(JCOnline.com) Fourteen months and about 70,000 pennies later, James Sanders has finally paid off a pair of citations he received last summer in Clinton County.
After more than a year of unsuccessfully fighting the charges filed against him on Aug. 10, 2012, for speeding and refusing to identify himself to police, Sanders made the trip from his Mulberry home to the Clinton County Courthouse to pay his $702 fine.
But the most difficult part of paying the fine wasn't coping with the impact it might have on his budget. It was figuring out how to carry it from the car to the courthouse.
"As far as I'm concerned, they are stealing this money from me," Sanders said. "If they want it, this is how they are going to get it."
Using only change - primarily pennies with a few quarters and nickels thrown in for good measure - Sanders paid his fine with the goal of making the county officials "work for it."
This isn't the first time this year Sanders has used change to pay off a ticket. On Feb. 28, he used a box full of dollar coins, pennies and dimes to settle a $153 ticket in Tippecanoe County.
He did the same thing a few months later in Jackson County, paying off a ticket of about $150.
But last week's payment was Sanders' largest coin-only transaction to date. Using two large buckets and a utility dolly usually used for moving furniture, Sanders and a neighbor loaded up the coins and carted them into the courthouse.
Sanders' unusual way of handling tickets stems from the fact that he considers himself a "sovereign man" or a "freeman" - an ideology that asserts that American-born citizens answer only to independent authority and not the government.
He began considering the way of life a few years back after his son received a speeding ticket.
Common law is typically used to justify why sovereign citizens believe they are exempt from certain rules and regulations.
Sanders adds that he is not part of any larger sovereign citizen movement or group and does not support acts of violence.
"I believe in obeying the law. I don't make up my own laws. I read the law and I follow it. That's it," he said. "I don't believe the code was written for me, though. My main law is God's law and I will always obey God's law. And the only movement I belong to is the republic for the United States of America. That's what I belong to."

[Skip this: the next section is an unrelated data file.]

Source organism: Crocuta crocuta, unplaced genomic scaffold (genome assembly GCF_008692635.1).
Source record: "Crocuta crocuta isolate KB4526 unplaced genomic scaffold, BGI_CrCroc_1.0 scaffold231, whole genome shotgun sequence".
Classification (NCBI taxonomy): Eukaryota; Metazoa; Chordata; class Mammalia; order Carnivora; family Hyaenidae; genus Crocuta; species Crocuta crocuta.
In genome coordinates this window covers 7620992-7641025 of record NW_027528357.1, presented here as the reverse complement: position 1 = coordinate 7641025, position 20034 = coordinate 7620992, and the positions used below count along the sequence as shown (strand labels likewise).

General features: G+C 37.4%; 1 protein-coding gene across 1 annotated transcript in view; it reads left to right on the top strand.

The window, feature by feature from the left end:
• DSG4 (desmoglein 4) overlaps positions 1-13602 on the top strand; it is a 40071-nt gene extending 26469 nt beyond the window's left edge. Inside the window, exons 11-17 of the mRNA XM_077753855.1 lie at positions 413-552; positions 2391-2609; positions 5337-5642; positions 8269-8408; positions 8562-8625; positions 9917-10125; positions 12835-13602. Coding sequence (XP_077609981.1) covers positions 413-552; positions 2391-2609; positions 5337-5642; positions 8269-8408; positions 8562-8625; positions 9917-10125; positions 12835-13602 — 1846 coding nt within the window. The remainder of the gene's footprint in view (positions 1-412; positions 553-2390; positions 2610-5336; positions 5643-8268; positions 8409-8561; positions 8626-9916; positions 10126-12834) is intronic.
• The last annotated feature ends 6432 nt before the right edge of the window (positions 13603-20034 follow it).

Clinton County Clerk Sherri Crews declined to comment on the incident because she was away at a conference when Sanders came in. Plus, despite the manner of payment, Sanders' fine was like any other.
In fact, staff members in the courthouse Wednesday hardly flinched and remained professional when Sanders stepped off the elevator and rolled his coins into the clerk's office just 10 minutes before they closed for the day.
Once he was inside, staff members explained that because they do not have the manpower to count the thousands of pennies, they would accompany Sanders to a nearby bank to have the coins counted and converted.
That afternoon, they went to Regions Bank and Farmers Bank, but because of how late in the business day it was, it was decided that Sanders would return to the courthouse the next morning to handle the conversion.
After a lot of talking, counting and sorting early Thursday, the coins became cash and Sanders' fine was logged as paid in full. Sanders said he had about $690 converted into dollar bills at his bank, and the clerk's office only took about $10 worth of loose change.
In the end, Sanders may not have gotten the reaction he was looking for, but he vows to continue to defend his way of life.
"The last time in Jackson County I had five police officers show up. I don't know why they showed up. And when I told them they had to accept it, the clerk drove 30 miles to pick it up," Sanders said. "They've caught on to it."
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